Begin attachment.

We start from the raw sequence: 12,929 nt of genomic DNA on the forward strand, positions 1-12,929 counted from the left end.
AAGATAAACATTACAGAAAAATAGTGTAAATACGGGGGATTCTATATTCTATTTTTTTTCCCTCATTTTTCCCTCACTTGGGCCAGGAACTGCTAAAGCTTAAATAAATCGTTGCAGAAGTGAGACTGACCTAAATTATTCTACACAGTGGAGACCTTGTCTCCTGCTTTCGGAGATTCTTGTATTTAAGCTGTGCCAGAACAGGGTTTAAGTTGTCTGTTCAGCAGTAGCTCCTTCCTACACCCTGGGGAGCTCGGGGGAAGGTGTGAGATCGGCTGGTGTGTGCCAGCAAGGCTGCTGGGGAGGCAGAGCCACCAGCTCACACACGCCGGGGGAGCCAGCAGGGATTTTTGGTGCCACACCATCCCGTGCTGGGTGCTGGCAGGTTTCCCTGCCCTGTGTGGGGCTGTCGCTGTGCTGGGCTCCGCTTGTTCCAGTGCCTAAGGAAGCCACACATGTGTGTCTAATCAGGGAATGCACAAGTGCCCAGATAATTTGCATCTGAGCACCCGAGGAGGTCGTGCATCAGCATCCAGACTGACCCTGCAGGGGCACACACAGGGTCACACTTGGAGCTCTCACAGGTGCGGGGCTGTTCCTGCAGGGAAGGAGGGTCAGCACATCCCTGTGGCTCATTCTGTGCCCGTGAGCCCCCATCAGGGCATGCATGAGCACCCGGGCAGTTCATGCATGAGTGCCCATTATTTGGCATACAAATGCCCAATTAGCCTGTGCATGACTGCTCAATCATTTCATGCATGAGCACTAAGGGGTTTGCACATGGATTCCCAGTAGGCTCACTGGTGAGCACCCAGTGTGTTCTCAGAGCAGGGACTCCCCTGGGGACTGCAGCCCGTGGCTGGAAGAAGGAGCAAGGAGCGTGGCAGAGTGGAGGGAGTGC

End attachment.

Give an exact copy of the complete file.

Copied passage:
We start from the raw sequence: 12,929 nt of genomic DNA on the forward strand, positions 1-12,929 counted from the left end.
AAGATAAACATTACAGAAAAATAGTGTAAATACGGGGGATTCTATATTCTATTTTTTTTCCCTCATTTTTCCCTCACTTGGGCCAGGAACTGCTAAAGCTTAAATAAATCGTTGCAGAAGTGAGACTGACCTAAATTATTCTACACAGTGGAGACCTTGTCTCCTGCTTTCGGAGATTCTTGTATTTAAGCTGTGCCAGAACAGGGTTTAAGTTGTCTGTTCAGCAGTAGCTCCTTCCTACACCCTGGGGAGCTCGGGGGAAGGTGTGAGATCGGCTGGTGTGTGCCAGCAAGGCTGCTGGGGAGGCAGAGCCACCAGCTCACACACGCCGGGGGAGCCAGCAGGGATTTTTGGTGCCACACCATCCCGTGCTGGGTGCTGGCAGGTTTCCCTGCCCTGTGTGGGGCTGTCGCTGTGCTGGGCTCCGCTTGTTCCAGTGCCTAAGGAAGCCACACATGTGTGTCTAATCAGGGAATGCACAAGTGCCCAGATAATTTGCATCTGAGCACCCGAGGAGGTCGTGCATCAGCATCCAGACTGACCCTGCAGGGGCACACACAGGGTCACACTTGGAGCTCTCACAGGTGCGGGGCTGTTCCTGCAGGGAAGGAGGGTCAGCACATCCCTGTGGCTCATTCTGTGCCCGTGAGCCCCCATCAGGGCATGCATGAGCACCCGGGCAGTTCATGCATGAGTGCCCATTATTTGGCATACAAATGCCCAATTAGCCTGTGCATGACTGCTCAATCATTTCATGCATGAGCACTAAGGGGTTTGCACATGGATTCCCAGTAGGCTCACTGGTGAGCACCCAGTGTGTTCTCAGAGCAGGGACTCCCCTGGGGACTGCAGCCCGTGGCTGGAAGAAGGAGCAAGGAGCGTGGCAGAGTGGAGGGAGTGC